“He just had a lot of trouble commanding his fastball and commanding counts,” Angels manager Mike Scioscia said of Lincecum. “Those [Astros] guys got some good counts to hit in, and they didn’t miss things today.”

Lincecum called his performance “pathetic,” but said he’s willing to be patient as he tries to work back into form. How much more patient the Angels will be, however, remains to be seen.

“I’m confident in the process, that this is part of what I’m going through right now,” Lincecum said. “If it takes going through this, then it takes going through this. And if they have to make a decision that puts me in a different position, then I’ll be open to that. But at the same time, I’m definitely going to go after this as a starter and still keep grinding it out that way, and try to give my team a chance to win. I haven’t been doing that.”

In two career starts against the Red Sox, Lincecum is 0-2 with a 10.13 ERA and a 2.625 WHIP. Lincecum last faced Boston in 2013 as a member of the Giants. In that outing, Lincecum lasted five innings, giving up five runs, nine hits and four walks with four strikeouts.

Red Sox vs. Lincecum (RHP)

Hanley Ramirez (29 plate appearances): .333 AVG./.379 OBP/.481 SLG, 1 double, 1 home run, 5 RBIs, 1 walk, 8 strikeouts

Aaron Hill (28): .500/.571/.682, 4 doubles, 4 RBIs, 5 walks, 5 strikeouts

Ryan Hanigan (10): .333/.400/.333, 1 RBI, 1 walk, 2 strikeouts

Michael Martinez is 1-for-4 with 1 walk.

David Ortiz is 1-for-5 with 1 home run, 1 RBI, 1 strikeout.

Dustin Pedroia is 0-for-3 with 1 strikeout.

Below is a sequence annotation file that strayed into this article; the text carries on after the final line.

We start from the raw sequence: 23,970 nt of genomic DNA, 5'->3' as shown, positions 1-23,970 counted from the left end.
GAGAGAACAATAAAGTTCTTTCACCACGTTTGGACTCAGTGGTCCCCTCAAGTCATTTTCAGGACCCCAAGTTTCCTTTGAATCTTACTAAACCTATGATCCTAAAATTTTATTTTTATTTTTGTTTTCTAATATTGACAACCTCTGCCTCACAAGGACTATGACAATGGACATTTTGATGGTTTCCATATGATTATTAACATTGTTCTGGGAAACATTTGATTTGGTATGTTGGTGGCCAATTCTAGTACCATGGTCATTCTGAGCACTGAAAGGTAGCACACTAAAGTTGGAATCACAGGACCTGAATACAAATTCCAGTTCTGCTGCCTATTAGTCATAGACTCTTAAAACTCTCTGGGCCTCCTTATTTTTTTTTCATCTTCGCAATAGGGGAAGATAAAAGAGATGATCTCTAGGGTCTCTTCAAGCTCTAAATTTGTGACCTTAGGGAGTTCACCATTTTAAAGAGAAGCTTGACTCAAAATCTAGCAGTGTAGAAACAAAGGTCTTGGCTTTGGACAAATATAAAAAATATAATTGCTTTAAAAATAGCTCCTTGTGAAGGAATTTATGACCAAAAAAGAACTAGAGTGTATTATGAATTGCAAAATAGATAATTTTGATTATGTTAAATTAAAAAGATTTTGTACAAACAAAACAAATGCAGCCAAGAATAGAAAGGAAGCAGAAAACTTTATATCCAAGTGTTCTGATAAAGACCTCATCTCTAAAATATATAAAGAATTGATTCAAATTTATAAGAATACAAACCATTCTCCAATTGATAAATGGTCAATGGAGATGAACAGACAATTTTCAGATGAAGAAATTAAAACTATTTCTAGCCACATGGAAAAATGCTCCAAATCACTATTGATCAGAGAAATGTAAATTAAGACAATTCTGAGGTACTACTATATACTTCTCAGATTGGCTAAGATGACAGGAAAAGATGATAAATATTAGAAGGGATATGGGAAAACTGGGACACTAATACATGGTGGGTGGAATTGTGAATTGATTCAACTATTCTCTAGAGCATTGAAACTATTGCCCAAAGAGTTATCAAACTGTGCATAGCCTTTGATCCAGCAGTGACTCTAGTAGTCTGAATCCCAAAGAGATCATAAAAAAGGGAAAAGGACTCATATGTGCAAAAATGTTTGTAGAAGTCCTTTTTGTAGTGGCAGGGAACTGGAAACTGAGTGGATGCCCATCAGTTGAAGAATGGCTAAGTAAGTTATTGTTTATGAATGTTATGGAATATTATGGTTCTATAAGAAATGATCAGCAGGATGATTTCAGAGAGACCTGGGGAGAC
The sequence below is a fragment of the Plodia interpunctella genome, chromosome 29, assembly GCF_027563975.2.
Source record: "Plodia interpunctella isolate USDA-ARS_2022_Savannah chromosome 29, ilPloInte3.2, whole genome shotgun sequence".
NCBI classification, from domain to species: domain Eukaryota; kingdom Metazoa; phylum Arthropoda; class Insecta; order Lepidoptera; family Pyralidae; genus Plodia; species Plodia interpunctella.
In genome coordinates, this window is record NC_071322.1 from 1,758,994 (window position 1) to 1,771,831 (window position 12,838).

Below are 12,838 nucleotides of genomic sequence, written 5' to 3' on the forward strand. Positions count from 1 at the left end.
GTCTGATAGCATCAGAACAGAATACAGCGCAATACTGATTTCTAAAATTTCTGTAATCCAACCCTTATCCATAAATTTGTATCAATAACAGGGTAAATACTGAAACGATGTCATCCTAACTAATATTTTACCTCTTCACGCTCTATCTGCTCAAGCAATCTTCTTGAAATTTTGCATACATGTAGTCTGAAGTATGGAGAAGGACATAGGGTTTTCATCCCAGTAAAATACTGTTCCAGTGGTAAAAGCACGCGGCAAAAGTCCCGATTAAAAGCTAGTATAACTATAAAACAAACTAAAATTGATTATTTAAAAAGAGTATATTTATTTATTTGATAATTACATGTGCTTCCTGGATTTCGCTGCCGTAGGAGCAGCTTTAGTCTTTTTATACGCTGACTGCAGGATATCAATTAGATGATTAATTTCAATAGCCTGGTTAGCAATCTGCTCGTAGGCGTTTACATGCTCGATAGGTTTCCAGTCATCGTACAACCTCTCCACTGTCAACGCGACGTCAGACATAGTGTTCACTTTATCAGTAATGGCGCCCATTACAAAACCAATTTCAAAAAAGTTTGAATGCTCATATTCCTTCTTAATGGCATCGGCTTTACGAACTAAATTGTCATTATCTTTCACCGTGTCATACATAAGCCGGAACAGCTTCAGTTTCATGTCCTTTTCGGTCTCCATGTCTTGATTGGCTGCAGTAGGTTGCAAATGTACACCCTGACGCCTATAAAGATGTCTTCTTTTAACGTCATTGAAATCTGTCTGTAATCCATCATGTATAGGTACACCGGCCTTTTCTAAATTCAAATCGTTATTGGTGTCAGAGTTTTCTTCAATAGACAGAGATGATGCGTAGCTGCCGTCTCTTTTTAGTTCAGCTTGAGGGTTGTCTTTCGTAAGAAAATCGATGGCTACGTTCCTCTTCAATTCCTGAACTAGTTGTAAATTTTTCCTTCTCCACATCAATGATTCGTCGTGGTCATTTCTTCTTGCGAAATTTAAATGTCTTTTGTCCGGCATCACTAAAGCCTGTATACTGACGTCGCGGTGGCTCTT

Robbie Ross is 0-for-1.

Angels vs. Porcello (RHP)

Mike Trout (23 plate appearances): .286 AVG./.348 OBP/.429 SLG, 1 home run, 7 RBIs, 2 walks, 6 strikeouts

Albert Pujols (19): .316/.316/.579, 2 doubles, 1 home run, 3 RBIs 1 strikeout

Yunel Escobar (13): .167/.231/.167, 1 RBI, 1 walk, 2 strikeouts

Johnny Giavotella (13) .167/.231/.250, 1 double, 2 RBIs, 1 walk, 2 strikeouts

Kole Calhoun (9): .625/.667/1.375, 2 home runs, 3 RBIs, 1 walk, 1 strikeout

Daniel Nava is 3-for-6 with 1 RBI, 1 walk and 2 strikeouts.

Andrelton Simmons 1-for-5.

Carlos Perez is 0-for-2 with 1 strikeout.

Blog Author: 
John Hand

David Price offered the Red Sox the kind of top-of-the-rotation hope they were looking for Thursday night. (Kirby Lee/USA Today Sports)ANAHEIM, Calif. -- We can't be hypocrites.

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ANAHEIM, Calif. — The explanation was simple and succinct. But it didn’t make anything easier to digest for the Red Sox.

Hanley Ramirez

Hanley Ramirez

ANAHEIM, Calif. — The explanation was simple and succinct. But it didn’t make anything easier to digest for the Red Sox.

“I tried to get two before I got one,” said Hanley Ramirez after the Red Sox’ 2-1, walk-off loss to the Angels Thursday night. “That can’t happen. I know better than that. I know that I’ve got [Mike] Trout on third and it was a tough ground ball but I’ve got to make sure of one. I kind of started running before I threw it.”